Photo used under the Creative Commons Attribution License, with thanks to alex-s.


William C
William C1 months ago


W. C
W. C1 months ago

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.2 years ago

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Akon F.
Past Member 4 years ago

I suppose I've selected an unbelievable and interesting blog.

BRIAN INZER6 years ago

Bernadette & rob, is it right to uphold a law that is in its self not able to meet the requirements of the constitution? NO.

We have just celebrated the founding of our FREE country, yet here are people saying that "NO, You can't do "that" its wrong" What is right for one person may not be right for another, but what gave you the right to make that decision for someone besides yourself. ?

This is the fundamental argument for a country with "freedom of religion" you can think & believe something is wrong, but before it can be (or should be) make into law, it must pass a constitutional test. DOMA, DADT, and other laws of this mien do not really pass muster, they all say that "your belief is right, and that belief is wrong" That fails the constitutional test in my book. (and may judges & lawyers too)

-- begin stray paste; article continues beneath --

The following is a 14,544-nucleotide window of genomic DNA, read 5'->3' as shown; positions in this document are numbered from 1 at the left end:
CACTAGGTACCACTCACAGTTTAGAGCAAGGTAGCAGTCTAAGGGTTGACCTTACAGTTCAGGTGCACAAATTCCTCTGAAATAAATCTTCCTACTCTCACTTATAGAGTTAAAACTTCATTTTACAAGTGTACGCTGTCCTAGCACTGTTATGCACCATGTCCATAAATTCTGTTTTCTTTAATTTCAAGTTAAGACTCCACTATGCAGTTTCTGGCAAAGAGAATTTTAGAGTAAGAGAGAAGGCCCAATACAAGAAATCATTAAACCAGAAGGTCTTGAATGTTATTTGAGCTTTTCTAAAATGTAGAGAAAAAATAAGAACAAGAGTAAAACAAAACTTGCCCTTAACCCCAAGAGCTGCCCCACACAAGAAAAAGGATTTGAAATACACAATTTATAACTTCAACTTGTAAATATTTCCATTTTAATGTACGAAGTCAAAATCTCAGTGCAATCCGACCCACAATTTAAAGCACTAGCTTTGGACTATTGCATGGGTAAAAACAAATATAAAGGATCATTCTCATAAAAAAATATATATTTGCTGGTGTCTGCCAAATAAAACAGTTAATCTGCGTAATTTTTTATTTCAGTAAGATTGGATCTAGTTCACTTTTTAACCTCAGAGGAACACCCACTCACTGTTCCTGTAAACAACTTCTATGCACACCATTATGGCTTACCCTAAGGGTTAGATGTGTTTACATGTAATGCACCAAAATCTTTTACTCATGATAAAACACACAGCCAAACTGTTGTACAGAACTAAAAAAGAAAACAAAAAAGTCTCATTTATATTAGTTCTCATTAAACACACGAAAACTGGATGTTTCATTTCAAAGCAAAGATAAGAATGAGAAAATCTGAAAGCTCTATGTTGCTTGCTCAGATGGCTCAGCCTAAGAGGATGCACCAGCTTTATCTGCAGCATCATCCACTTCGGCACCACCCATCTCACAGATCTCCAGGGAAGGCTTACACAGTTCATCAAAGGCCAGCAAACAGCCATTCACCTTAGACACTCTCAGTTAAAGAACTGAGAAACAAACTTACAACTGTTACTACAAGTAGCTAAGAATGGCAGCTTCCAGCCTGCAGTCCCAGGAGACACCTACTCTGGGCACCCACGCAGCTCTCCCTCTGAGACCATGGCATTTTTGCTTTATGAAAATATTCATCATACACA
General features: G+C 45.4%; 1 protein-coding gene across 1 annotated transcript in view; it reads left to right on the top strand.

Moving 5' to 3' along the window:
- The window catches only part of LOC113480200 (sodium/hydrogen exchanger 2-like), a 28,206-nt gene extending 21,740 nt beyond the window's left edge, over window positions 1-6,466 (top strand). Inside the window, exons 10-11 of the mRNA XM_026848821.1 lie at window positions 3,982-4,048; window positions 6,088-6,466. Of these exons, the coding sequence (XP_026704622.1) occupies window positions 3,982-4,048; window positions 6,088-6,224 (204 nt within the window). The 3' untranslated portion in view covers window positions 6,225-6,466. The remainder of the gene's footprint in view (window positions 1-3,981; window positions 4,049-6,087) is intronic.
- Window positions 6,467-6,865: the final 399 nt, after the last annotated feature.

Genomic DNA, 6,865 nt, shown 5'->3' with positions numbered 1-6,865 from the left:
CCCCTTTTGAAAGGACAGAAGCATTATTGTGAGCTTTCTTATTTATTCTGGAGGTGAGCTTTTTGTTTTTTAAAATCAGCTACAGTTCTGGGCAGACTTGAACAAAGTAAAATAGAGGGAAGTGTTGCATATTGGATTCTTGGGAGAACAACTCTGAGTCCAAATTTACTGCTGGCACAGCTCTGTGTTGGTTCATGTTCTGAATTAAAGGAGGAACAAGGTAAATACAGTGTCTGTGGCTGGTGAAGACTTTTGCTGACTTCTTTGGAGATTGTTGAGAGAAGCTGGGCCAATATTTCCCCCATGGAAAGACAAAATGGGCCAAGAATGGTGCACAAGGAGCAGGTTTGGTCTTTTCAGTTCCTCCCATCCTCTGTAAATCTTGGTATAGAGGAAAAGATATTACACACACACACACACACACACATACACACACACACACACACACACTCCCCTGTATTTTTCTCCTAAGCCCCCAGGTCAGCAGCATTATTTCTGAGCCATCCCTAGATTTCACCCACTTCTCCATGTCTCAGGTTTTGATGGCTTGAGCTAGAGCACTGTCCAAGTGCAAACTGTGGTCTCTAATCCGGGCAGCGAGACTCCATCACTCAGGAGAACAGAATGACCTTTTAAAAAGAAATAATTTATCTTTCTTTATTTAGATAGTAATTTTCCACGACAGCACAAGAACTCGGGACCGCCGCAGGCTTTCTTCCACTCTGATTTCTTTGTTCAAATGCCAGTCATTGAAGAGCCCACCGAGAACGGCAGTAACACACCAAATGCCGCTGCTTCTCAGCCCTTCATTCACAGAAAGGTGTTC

Dotti Lydon
Dotti L6 years ago

@ Robert T. Gavin was the mayor of San Francisco and a strong advocate for GLBT rights. He was thinking about a run for governor. Don't know what happened to that since I moved away frm the S.F. Bay Area. I thought he was a terrific mayor.

Robert Tedders
Robert T6 years ago

Q. Who's Gavin Newsome?! #confused

Mark Alan Dellavecchia